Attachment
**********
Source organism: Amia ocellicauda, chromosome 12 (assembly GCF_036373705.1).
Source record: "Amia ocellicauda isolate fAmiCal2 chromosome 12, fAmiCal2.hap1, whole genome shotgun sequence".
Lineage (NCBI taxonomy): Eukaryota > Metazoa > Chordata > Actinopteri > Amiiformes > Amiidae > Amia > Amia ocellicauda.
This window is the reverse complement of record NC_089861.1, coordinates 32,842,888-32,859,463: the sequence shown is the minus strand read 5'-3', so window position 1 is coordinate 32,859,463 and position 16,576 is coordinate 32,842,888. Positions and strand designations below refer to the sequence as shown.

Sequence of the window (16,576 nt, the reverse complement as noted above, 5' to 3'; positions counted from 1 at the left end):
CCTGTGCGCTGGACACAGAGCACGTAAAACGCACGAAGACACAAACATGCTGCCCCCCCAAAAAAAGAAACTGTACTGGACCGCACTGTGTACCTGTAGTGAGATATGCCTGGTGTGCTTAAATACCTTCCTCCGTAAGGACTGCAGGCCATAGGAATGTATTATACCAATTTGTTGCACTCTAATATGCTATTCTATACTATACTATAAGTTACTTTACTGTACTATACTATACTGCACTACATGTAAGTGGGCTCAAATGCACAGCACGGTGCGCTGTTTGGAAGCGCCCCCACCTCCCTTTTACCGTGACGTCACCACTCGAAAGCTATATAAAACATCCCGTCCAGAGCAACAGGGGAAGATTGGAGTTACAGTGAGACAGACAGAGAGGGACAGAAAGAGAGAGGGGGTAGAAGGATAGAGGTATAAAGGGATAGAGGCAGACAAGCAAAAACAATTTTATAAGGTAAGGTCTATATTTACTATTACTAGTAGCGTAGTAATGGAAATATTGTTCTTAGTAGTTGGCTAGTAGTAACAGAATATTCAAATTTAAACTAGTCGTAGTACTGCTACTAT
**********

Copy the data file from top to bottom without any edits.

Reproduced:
Source organism: Amia ocellicauda, chromosome 12 (assembly GCF_036373705.1).
Source record: "Amia ocellicauda isolate fAmiCal2 chromosome 12, fAmiCal2.hap1, whole genome shotgun sequence".
Lineage (NCBI taxonomy): Eukaryota > Metazoa > Chordata > Actinopteri > Amiiformes > Amiidae > Amia > Amia ocellicauda.
This window is the reverse complement of record NC_089861.1, coordinates 32,842,888-32,859,463: the sequence shown is the minus strand read 5'-3', so window position 1 is coordinate 32,859,463 and position 16,576 is coordinate 32,842,888. Positions and strand designations below refer to the sequence as shown.

Sequence of the window (16,576 nt, the reverse complement as noted above, 5' to 3'; positions counted from 1 at the left end):
CCTGTGCGCTGGACACAGAGCACGTAAAACGCACGAAGACACAAACATGCTGCCCCCCCAAAAAAAGAAACTGTACTGGACCGCACTGTGTACCTGTAGTGAGATATGCCTGGTGTGCTTAAATACCTTCCTCCGTAAGGACTGCAGGCCATAGGAATGTATTATACCAATTTGTTGCACTCTAATATGCTATTCTATACTATACTATAAGTTACTTTACTGTACTATACTATACTGCACTACATGTAAGTGGGCTCAAATGCACAGCACGGTGCGCTGTTTGGAAGCGCCCCCACCTCCCTTTTACCGTGACGTCACCACTCGAAAGCTATATAAAACATCCCGTCCAGAGCAACAGGGGAAGATTGGAGTTACAGTGAGACAGACAGAGAGGGACAGAAAGAGAGAGGGGGTAGAAGGATAGAGGTATAAAGGGATAGAGGCAGACAAGCAAAAACAATTTTATAAGGTAAGGTCTATATTTACTATTACTAGTAGCGTAGTAATGGAAATATTGTTCTTAGTAGTTGGCTAGTAGTAACAGAATATTCAAATTTAAACTAGTCGTAGTACTGCTACTAT